Last week's .NET Rocks show with Jeff Richter was a great one. I always find it interesting to hear about the types of things that went (and are still going) into the design/implementation of the CLR. During the show, Jeff mentioned a couple of tips for helping the garbage collector be more efficient. Keep object lifetimes as short as possible. I think this is essentially the same advice that's usually given for
dealing with unmanaged resources (file streams, database connections, etc) -- get it late, release it early. It also tells me that I need to do some more reading up on WHY this is the case in the GC. My assumption is that it has to do with objects getting promoted through various levels of the GC and how often it runs through to free up memory. Definitely need to get a good book on the CLR guts. Suggestions?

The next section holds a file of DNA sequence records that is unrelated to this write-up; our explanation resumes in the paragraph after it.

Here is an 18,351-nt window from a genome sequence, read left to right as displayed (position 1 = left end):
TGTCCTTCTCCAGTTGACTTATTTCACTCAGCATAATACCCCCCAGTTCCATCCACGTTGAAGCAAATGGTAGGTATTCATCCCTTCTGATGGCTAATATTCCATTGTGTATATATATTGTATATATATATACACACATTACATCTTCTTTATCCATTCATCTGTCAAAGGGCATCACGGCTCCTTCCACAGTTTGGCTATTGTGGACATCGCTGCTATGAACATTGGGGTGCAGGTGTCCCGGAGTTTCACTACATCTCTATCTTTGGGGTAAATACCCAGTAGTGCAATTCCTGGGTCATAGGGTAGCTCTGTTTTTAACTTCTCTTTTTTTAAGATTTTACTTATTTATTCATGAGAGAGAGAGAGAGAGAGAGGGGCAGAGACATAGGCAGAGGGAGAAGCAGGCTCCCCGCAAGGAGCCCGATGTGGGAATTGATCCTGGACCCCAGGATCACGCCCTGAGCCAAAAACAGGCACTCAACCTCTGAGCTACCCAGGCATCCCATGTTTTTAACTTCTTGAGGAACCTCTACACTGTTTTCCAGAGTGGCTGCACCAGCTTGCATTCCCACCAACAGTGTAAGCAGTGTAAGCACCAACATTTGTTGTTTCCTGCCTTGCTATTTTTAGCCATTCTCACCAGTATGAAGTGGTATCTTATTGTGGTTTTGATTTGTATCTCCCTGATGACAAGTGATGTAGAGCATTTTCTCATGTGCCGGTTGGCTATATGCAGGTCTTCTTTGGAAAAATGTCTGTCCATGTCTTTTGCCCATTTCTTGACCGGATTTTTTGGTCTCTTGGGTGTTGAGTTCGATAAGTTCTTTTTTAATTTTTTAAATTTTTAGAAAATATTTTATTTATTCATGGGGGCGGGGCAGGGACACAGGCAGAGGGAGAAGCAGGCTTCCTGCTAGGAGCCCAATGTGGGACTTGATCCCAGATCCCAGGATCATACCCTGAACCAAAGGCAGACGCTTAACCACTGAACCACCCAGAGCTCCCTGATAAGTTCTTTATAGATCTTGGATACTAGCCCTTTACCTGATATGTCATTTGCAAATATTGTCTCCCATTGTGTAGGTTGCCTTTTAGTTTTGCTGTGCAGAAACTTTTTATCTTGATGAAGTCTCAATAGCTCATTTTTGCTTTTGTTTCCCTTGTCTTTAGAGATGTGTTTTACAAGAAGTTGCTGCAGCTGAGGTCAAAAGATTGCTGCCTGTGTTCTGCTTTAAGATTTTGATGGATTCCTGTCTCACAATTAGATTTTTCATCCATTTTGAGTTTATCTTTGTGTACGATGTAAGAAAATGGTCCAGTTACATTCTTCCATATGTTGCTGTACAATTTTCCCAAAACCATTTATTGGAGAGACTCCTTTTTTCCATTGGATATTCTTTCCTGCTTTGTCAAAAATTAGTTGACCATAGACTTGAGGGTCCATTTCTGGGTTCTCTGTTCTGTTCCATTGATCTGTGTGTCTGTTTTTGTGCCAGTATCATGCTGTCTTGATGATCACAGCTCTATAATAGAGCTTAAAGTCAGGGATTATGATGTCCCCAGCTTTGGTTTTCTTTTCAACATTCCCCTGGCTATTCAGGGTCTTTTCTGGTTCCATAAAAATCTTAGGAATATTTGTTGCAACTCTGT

Keep the call stack as short as possible.
Again, I'm not sure why this is and plan to read up on it in more detail. But it does seem at odds with the common design/implementation goals of loose coupling and short methods. Usually, you want lots of small, cohesive objects that work together to form a larger component. Within those objects, you want relatively short methods that can use one another to perform an operation (do one thing, do it well, and do only that). The side effect of that approach is that the call stack gets fairly deep in short order. It may be that 95% of me experience in .NET has been in the Winforms world -- wherein applications typically (and as was mentioned on the show) are going to have deeper call stacks than ASP.NET applications.
Anyway, interesting stuff... now off to find some good under-the-hood GC resources.